Mattel has pledged to create a sustainable procurement policy and directed suppliers to put a freeze on purchases from Asia Pulp & Paper, following Greenpeace protests over the origin of its packaging.
On Tuesday Greenpeace activists unfurled banners on Mattel buildings in several cities, depicting a frowning Ken doll and the caption, “Barbie, it’s over. I don’t date girls that are into deforestation.”
Greenpeace says Mattel sub-supplier Asia Pulp and Paper targets and clears some of Sumatra’s most ecologically important forests, including those designated as a priority for tiger conservation.
Mattel reacted Wednesday on its Facebook page, writing, “Today Mattel launched an investigation into deforestation allegations. While Mattel does not contract directly with [APP parent company] Sinar Mas/APP, we have directed our packaging suppliers to stop sourcing pulp from them as we investigate the allegations. “
It followed this on Friday with the announcement that it is creating a sustainable procurement policy for all Mattel product lines, requiring packaging suppliers to commit to sustainable forestry management practices. The policy will also cover other wood-based products in Mattel’s toy lines, including paper, books and accessories, the company said.
“While we don’t have all the answers yet, we are working to make continual improvements across our business, and that includes packaging,” Mattel said in its announcement. “In fact, earlier this year, Mattel completed a lifecycle assessment of packaging across multiple product lines to identify impacts and opportunities for future improvements.”
Greenpeace said its campaign will continue.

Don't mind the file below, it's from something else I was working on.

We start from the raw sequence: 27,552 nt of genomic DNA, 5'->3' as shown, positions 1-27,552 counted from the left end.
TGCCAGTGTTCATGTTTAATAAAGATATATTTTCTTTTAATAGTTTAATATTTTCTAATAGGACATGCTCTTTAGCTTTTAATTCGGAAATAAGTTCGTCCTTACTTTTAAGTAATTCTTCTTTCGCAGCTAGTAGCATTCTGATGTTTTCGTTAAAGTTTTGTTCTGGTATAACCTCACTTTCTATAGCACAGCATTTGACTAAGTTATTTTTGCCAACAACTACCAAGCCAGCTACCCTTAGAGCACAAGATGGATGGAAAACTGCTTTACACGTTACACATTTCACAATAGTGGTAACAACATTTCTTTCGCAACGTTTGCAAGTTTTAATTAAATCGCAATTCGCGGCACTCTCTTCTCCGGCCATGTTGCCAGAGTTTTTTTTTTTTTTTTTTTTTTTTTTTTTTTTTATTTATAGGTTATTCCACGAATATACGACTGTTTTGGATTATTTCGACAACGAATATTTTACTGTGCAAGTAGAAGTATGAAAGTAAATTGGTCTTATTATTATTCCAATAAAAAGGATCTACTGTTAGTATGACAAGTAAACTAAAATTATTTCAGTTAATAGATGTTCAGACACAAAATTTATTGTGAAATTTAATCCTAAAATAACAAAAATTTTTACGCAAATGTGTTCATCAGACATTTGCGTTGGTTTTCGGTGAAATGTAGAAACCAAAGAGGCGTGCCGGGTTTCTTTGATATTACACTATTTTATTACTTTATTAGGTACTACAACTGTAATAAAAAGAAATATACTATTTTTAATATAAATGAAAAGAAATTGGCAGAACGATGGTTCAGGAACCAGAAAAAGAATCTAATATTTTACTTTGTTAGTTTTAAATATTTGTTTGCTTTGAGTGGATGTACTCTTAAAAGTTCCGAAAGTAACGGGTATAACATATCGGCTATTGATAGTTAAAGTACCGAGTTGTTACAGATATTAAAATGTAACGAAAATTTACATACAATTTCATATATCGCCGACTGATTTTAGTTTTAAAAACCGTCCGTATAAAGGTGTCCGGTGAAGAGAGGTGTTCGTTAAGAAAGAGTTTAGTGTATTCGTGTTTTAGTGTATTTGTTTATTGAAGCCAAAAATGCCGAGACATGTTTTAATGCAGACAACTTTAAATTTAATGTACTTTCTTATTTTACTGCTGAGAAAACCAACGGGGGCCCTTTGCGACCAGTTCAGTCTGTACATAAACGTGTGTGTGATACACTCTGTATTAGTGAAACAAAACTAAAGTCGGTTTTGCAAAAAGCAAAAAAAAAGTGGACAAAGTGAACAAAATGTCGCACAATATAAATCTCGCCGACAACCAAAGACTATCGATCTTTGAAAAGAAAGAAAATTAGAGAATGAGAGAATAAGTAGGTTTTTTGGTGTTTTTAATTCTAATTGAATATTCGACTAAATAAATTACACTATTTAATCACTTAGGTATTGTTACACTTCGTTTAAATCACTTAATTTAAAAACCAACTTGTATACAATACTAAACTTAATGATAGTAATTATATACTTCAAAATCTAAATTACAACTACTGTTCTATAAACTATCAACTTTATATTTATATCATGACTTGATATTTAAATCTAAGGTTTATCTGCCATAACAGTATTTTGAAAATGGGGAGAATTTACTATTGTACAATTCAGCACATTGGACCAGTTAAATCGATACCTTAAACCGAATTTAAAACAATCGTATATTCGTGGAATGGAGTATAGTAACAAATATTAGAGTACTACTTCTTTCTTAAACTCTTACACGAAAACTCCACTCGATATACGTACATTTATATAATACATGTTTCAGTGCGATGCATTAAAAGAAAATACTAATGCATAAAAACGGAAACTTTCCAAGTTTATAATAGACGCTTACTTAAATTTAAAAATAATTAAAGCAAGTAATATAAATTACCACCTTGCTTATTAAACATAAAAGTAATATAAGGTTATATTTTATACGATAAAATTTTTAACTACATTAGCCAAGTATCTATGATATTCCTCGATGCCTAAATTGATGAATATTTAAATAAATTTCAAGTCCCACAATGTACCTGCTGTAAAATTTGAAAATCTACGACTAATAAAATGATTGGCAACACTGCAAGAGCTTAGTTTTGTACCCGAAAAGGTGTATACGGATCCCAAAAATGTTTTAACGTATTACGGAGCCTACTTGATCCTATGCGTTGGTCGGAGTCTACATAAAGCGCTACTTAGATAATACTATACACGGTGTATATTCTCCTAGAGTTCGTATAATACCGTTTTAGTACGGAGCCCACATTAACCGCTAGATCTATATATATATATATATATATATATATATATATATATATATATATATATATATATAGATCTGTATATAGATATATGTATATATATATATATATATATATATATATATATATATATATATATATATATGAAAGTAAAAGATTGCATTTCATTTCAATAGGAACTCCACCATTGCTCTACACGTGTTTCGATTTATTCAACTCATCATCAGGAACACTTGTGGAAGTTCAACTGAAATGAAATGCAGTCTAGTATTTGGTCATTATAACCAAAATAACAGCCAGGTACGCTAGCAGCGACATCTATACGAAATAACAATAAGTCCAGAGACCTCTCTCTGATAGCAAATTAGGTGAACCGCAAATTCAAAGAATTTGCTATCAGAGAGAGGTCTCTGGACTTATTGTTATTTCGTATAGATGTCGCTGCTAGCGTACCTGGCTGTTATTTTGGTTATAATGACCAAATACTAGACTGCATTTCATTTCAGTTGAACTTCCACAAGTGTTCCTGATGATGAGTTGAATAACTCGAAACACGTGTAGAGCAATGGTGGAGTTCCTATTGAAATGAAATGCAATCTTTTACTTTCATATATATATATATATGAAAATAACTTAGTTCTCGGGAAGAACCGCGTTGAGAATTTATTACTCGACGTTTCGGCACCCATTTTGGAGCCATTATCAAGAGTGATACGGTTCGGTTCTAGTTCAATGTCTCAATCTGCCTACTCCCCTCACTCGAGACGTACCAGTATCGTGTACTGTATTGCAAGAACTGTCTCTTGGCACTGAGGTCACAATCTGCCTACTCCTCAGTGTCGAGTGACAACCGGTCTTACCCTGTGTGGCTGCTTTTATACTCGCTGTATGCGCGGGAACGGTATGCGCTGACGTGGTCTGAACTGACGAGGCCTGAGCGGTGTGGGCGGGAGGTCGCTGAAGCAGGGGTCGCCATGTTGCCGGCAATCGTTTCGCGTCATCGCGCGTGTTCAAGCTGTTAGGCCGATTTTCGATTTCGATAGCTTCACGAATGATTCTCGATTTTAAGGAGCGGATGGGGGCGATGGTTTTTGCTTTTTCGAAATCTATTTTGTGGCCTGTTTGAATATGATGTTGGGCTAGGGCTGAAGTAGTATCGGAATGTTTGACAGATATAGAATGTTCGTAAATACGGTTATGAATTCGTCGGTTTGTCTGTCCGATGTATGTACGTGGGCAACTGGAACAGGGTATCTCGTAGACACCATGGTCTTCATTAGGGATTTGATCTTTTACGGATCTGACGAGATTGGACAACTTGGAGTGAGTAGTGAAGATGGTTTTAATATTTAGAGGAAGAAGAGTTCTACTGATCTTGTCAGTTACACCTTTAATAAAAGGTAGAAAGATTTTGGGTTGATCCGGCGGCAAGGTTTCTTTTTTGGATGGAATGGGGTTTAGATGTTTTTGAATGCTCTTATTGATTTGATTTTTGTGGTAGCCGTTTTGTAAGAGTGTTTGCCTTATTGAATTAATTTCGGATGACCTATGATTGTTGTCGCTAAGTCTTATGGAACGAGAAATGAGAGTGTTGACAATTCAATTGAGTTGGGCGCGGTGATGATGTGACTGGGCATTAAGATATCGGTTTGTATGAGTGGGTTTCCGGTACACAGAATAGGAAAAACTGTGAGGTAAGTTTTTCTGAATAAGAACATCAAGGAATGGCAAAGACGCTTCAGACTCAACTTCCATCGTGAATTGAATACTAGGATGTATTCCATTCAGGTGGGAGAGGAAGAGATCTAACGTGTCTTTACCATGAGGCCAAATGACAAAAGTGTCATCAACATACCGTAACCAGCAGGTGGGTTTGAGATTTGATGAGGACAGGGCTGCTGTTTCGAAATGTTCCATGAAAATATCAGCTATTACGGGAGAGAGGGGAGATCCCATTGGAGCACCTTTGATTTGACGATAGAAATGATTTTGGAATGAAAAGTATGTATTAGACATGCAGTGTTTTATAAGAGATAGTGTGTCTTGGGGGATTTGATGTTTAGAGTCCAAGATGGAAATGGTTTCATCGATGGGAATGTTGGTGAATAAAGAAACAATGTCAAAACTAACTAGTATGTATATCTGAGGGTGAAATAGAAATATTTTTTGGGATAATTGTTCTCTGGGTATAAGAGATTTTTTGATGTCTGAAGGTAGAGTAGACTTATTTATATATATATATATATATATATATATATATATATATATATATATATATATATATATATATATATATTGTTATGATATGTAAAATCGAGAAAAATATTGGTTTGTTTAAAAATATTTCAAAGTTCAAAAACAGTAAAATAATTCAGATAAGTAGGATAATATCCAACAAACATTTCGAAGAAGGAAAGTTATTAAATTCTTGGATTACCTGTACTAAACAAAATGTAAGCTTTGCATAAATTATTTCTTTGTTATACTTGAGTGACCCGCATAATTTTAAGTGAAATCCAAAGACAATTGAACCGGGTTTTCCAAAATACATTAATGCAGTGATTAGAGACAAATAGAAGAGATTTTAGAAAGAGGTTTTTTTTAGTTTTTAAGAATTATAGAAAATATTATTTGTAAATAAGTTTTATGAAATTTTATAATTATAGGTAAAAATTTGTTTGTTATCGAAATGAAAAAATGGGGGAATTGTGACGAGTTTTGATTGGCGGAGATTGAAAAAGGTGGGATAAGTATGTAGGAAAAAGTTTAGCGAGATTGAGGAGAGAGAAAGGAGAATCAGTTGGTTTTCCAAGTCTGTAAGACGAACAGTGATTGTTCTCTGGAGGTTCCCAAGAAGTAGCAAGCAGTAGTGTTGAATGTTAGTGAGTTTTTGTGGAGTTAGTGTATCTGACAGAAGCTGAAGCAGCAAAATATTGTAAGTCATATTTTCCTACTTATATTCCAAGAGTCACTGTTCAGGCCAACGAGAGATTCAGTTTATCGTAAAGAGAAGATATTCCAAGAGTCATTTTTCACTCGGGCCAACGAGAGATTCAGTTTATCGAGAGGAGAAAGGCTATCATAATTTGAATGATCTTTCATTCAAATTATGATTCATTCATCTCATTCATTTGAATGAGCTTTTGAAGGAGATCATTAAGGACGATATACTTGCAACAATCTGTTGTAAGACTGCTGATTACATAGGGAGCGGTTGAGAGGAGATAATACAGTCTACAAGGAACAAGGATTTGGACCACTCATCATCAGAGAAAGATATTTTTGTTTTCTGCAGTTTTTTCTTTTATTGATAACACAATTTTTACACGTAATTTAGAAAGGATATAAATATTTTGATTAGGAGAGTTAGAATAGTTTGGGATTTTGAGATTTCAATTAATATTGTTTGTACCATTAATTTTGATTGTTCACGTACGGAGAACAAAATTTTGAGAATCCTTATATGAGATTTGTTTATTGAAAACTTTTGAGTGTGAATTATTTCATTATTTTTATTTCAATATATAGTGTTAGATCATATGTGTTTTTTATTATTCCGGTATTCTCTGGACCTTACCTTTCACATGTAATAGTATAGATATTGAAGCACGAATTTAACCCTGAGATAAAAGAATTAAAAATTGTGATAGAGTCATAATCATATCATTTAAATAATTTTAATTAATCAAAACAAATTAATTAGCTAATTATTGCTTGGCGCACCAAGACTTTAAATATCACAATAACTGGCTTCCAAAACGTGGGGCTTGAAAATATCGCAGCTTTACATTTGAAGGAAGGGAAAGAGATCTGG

“It’s progress, but they’re not there yet,” the environmental group said on its blog. “Without a policy in place to protect rainforests the investigation has no teeth and the problem has not been solved. Our campaign continues and Ken still hasn’t taken Barbie back.”
This latest campaign is one of many attacks Greenpeace has made on APP. Last year, Carrefour , Tesco, Kraft, Nestlé and Unilever said they were in the process of implementing policies for pulp and paper which would exclude paper products from APP – unless it made substantial improvements to the sustainability of its fiber supplies.
Last year, Greenpeace also reported that Staples, Office Depot, Woolworths (Australia), Franklin Covey, Fuji Xerox, Ricoh, Target, Unisource, H&M and Gucci had all decided to stop buying from APP.
Last week APP responded to the Greenpeace allegations, saying in part, “Greenpeace’s allegation that it found mixed tropical hardwood fibers in some products that we might have produced is meaningless. Indonesia’s pulpwood land concessions, legally provided by the Government of Indonesia, include some degraded forests, which are required by law to be developed into plantations…
“As publicly stated, we have set the goal of 100 percent sustainable plantation pulp by 2015… There is absolutely no illegal wood tolerated, nor is high conservation forest (HCV) harvested for pulpwood production.”